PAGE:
You do not have to attend brunch to come to this FREE program.
Celebrate New Birth with Trees for Life
Saturday, April 11
Noon - 3 pm
Twice a year the Institute partners with Pennock Hospital to celebrate newborns with the gift of an oak sapling. Families with babies born at Pennock since the fall of 2014 are invited to
pick up a FREE sapling at the Institute. While supplies last, saplings can also be picked up the following week
A new series of talks will begin at the Institute this spring. As part of Earth Week, Michigan State University Professor Elena Litchman will speak about local lake structure, how to preserve the quality of area lakes and prevent problems caused by
undesirable algae and cyanobacteria.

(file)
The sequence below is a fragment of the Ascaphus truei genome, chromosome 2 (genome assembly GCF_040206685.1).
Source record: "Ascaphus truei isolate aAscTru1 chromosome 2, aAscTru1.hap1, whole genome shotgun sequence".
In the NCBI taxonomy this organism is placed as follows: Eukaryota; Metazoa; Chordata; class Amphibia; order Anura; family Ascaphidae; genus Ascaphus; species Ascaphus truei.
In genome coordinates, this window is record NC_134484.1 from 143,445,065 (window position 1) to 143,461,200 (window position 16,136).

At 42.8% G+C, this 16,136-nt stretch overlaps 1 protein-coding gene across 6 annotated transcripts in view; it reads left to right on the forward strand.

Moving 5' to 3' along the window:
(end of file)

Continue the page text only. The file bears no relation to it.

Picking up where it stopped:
She will talk about her research on harmful algal blooms and how
On Saturday, January 17, Pierce Cedar Creek Institute was awarded the 2014 Distinctive Destination Award by the Barry County Chamber of Commerce. Presented at the chamber’s annual dinner, the award celebrates individuals, businesses, and organizations that are recognized as a
Barry County destination providing
a valuable experience to visitors and
Another ScienceStrong Day at the Institute
Another ScienceStrong Day at the Institute –
Early Childhood Educators: Building a Solid Science Foundation with Nature